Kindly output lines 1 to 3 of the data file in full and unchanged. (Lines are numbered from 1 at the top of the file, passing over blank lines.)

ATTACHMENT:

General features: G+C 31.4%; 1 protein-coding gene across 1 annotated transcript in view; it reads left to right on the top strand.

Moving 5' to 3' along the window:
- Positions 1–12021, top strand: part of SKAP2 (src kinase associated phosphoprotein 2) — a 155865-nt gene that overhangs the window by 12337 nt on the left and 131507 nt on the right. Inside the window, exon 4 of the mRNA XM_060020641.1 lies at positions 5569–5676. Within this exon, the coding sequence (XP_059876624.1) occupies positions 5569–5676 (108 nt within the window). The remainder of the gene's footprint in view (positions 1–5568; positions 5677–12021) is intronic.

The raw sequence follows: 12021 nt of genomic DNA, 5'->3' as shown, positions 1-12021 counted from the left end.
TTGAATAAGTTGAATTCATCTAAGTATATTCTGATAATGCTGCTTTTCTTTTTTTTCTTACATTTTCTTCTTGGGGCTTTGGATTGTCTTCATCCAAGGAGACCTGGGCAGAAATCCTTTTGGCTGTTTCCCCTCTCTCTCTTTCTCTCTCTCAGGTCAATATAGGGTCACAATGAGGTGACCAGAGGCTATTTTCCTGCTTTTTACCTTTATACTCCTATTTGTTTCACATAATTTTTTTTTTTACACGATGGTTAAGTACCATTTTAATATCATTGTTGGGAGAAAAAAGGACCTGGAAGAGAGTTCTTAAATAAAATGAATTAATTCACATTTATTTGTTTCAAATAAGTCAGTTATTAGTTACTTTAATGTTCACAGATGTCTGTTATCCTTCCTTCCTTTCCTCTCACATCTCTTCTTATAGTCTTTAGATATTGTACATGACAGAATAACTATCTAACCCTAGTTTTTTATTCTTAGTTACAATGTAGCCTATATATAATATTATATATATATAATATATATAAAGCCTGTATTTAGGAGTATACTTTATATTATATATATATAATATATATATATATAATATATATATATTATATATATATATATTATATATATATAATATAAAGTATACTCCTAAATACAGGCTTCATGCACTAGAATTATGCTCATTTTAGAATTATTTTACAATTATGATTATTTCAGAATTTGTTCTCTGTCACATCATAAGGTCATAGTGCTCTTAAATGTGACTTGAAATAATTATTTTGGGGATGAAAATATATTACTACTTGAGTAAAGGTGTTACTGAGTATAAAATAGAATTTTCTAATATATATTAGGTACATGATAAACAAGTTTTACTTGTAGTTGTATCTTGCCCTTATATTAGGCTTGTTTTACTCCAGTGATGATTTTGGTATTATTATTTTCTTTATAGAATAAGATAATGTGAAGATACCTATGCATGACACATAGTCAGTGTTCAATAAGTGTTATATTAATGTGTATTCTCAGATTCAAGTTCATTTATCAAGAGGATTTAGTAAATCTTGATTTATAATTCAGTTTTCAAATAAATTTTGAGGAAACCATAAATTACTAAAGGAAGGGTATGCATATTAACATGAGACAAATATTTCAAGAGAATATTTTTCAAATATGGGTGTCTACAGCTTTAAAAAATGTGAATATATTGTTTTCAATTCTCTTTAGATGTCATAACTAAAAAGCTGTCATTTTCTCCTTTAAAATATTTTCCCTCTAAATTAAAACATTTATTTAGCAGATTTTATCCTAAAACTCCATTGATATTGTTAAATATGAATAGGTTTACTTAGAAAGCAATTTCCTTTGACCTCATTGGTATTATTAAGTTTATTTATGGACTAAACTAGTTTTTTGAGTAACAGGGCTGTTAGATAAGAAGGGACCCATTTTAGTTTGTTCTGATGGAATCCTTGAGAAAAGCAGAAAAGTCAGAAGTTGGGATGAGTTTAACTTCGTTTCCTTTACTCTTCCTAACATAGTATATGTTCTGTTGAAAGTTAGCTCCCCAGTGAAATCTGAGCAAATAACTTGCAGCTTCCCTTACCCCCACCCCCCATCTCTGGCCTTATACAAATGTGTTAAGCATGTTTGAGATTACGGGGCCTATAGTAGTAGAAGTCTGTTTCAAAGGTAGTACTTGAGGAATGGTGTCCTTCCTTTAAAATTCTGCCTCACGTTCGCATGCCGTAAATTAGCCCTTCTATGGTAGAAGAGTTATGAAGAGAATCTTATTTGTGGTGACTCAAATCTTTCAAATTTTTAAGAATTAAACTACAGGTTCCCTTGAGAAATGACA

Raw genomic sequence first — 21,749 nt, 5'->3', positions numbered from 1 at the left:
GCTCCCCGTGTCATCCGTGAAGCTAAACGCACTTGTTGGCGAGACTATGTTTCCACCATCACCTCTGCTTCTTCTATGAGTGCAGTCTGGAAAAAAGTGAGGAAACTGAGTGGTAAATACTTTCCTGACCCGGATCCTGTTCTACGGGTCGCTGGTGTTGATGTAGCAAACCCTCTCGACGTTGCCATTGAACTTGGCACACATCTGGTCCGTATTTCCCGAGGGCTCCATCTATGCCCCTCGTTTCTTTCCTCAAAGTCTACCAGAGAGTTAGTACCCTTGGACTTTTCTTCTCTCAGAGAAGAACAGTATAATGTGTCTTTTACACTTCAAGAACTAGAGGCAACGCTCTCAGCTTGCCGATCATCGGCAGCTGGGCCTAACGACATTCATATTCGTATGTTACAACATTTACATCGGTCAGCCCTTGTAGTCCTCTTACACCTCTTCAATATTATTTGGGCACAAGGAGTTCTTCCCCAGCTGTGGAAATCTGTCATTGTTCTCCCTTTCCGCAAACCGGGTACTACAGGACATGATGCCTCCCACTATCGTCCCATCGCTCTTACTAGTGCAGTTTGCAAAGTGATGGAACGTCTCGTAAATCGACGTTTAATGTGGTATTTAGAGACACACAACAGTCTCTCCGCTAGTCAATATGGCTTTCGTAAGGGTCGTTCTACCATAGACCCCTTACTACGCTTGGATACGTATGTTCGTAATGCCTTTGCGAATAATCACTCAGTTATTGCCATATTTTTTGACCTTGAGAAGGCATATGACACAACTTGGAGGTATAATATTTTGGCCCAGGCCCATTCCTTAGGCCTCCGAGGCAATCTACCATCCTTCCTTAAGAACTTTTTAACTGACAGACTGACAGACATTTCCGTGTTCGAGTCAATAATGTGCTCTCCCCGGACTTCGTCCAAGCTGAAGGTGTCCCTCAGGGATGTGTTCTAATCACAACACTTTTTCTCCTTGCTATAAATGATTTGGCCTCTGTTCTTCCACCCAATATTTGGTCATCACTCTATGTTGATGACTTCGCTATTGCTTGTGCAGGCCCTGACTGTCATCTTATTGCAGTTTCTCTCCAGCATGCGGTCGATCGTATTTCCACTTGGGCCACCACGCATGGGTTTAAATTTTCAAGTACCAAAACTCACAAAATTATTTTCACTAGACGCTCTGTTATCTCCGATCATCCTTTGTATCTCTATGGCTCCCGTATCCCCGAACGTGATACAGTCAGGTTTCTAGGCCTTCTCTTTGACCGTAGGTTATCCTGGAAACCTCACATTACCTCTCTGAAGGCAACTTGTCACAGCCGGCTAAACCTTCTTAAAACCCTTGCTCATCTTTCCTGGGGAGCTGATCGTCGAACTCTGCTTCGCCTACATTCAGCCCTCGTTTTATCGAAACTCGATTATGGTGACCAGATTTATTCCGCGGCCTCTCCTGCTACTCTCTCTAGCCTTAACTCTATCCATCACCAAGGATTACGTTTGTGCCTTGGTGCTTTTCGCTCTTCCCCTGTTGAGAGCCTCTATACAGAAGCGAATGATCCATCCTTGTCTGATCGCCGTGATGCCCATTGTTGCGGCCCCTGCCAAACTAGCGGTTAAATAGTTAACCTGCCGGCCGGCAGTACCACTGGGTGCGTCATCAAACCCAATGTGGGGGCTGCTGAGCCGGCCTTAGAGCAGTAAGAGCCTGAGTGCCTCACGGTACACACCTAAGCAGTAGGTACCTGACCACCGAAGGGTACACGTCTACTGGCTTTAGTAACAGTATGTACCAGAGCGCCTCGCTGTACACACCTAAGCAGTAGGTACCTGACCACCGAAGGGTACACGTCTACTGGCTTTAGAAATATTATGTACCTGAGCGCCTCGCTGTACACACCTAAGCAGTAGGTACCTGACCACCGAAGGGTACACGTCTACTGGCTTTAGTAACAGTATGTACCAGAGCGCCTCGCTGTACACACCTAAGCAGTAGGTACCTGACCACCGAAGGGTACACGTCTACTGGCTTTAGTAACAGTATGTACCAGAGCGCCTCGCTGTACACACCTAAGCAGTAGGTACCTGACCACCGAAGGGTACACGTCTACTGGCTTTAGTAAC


General features: G+C 31.4%; 1 protein-coding gene across 1 annotated transcript in view; it reads left to right on the top strand.

Moving 5' to 3' along the window:
- Positions 1–12021, top strand: part of SKAP2 (src kinase associated phosphoprotein 2) — a 155865-nt gene that overhangs the window by 12337 nt on the left and 131507 nt on the right. Inside the window, exon 4 of the mRNA XM_060020641.1 lies at positions 5569–5676. Within this exon, the coding sequence (XP_059876624.1) occupies positions 5569–5676 (108 nt within the window). The remainder of the gene's footprint in view (positions 1–5568; positions 5677–12021) is intronic.